sy, held by Mrs. Horace Porter, wife
of the United States 'ambassador, Gen
eral Fortcr, who is now in the United
States. It Tras well attended, practic
ally the whole American colony being
present. Count de Rochambeau and
several members of the Rochambeau
aaicsion. which recently visited the
United States, also called.
TO USB WIRELESS SYSTEM.
Signal Corp is Expected to Conduct
WASHINGTON. July 5. It Is quite
probable that the signal corps of the
arfiy will use a system of wireless tel
egraphy in the coming Joint army and
General Greeley has designated a
special board to consider what experi
ments in communication will be at
tempted at these maneuvers by the
army, and the question as to whether
the' forces will attempt to use a wire
less system in their operations will be
decided by 1L
The navy department does not ex
pect to use wireless telegraphy in the
maneuvers this summer, as it has not
yet decided upon a system. Lieuten
ant Hudgins of the equipment bureau
has been abroad for some time look
lag Into the various wireless systems
developing in Europe and is expected
to arrive here very shortly, which
should enable the department to make
a selection of some system to experi
Pacification is Complete.
WASHINGTON, July 5. Secretary
Root has received the following re
ply from Acting Governor Wright of
the Philippines to bis congratulatory
cablegram sent yesterday:
"Provincial government was inaug
urated at Laguna on July 1. thus com
pleting the establishment of civil gov
ernment over all the civilized people
of the archipelago. Acceptance of
American authority and general paci
fication complete. I beg to offer con
gratulations to you and through you
to the president on the success of
the wise and humane policy inaugu
rated by President McKinley and con
tinued by President Roosevelt"
Shis Youth by Express.
KALAMAZOO. Mich., July 5. Just
before the through American express
train from New York to Chicago ar
rived here last night an 18-year-old
boy was found concealed in a dry
goods box in the Boston express car.
The box was tagged to Cheney, Wash
ington. The box was put off here and
the boy taken to jail. He gave his
name as William Edmondson of Bos
ton. He said that he had a friend
ship him from Boston as express.
For $60,000 Embezzlement.
SALT LAKE CITY, Utah, July 5
Alexander A. Robertson, paying tell
er, and Harry T. Duke, assistant
cashier, of the Wells-Fargo bank of
this city, were placed under arrest
today on a charge of embezzling $60,
000 from the funds of the bank. J.
N. Thacker, chief detective of the
Wells-Fargo company, swore to com
plaints today charging both men with
H. Hannis Taylor Selected.
WASHINGTON, July 5. H. Hannis
Taylor, author of notable works on
constitutional and international law
and formerly United States minister to
Spain, has just been elected to the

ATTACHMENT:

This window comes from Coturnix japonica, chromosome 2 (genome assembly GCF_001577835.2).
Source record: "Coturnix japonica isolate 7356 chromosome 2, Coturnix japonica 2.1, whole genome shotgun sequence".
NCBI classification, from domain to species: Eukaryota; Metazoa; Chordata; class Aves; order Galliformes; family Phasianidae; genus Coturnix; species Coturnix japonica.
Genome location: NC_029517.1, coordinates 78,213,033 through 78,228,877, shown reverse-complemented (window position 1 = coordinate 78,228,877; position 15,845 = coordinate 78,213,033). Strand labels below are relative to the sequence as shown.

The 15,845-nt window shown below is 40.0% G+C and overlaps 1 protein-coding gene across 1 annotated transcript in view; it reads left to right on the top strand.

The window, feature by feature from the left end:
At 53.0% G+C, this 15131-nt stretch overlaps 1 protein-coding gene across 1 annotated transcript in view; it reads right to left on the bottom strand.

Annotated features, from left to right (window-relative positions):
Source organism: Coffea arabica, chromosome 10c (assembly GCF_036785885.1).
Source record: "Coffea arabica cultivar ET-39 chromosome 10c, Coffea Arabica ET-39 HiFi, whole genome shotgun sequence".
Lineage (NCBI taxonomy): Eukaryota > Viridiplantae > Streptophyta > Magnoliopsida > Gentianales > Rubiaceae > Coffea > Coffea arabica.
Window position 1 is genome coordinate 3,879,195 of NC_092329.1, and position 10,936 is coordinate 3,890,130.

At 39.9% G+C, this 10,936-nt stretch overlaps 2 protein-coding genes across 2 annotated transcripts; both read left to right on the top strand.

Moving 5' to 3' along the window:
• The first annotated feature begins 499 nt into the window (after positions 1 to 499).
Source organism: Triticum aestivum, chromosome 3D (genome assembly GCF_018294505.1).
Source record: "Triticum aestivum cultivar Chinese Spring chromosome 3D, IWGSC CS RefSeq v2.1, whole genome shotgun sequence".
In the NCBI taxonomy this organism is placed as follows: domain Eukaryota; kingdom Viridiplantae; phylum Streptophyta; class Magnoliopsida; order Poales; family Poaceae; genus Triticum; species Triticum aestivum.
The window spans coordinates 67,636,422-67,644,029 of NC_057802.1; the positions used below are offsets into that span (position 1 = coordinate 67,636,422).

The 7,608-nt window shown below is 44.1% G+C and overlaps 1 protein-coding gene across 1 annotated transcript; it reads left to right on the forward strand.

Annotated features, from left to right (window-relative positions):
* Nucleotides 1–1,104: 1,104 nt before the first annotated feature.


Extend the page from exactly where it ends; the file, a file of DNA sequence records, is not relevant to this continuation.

rhalr of English constitutional and
common law and of international pri
vate law in the school of comparative
jurisprudence and diplomacy of the
NEBRASKA CITY. Neb., July 5.
The bee-keepers of this city formed
an association with Dr. O. C. Masters,
president; J. W. Tice, vice president;
A. L. Timblein, secretary and treas
uerer, and George Kregel, inspector of
foul broods. The purpose of the or
ganization is to stamp out the foul
broods that have gained a foothold
in this section.
Decrease in Children.
FREMONT. Neb.. July 5. The Fre
mont school census has Just been
completed and shows a small decrease
over last year. The total number of
children of school age within the city
is 2.488, and within the school dis
trict 2.555. The totals last year were
2.532 and 2.597. The decrease is in
the Second ward.
CHEYENNE. Wyo., July 5. A call
for a democratic state convention at
Rawlins, on August C. has been issued
by the state central committee. As
yet there is very little talke of candi
dates. Harrison Teachers Will Meet.
MISSOURI VALLEY, la.JuIy 6.
The Harrison county teachers' insti
tue will convene at Logan on July 14
for a two weeks' session. Able talent
has been secured.
To Talk on Irrigation.
CRIPPLE CREEK. Colo., July 5.
Secretary Arthur P. Francis of the
T'ransmississippi congress has issued
a call for the next meeting of the
congress. It announces the represen
tation accorded to states, cities, coun
ties and business organizations and
makes a strong appeal for attendance.
The congress will be called to order
at St. Paul at 10 o'clock a. m. on Au
gust 19. and continue at the will of
the members present
Nebraska Man is Advanced.
WORCESTER, Mass.. July 5. R. C.
Bentley. fellow in pedagogy at Clark
university, has been elected dean of
the new Clark college connected with
Clark university. He will also hold
the chair of Greek and Latin. He is
an A. B. graduate of Nebraska State
university in 94 and A. M. in '96. He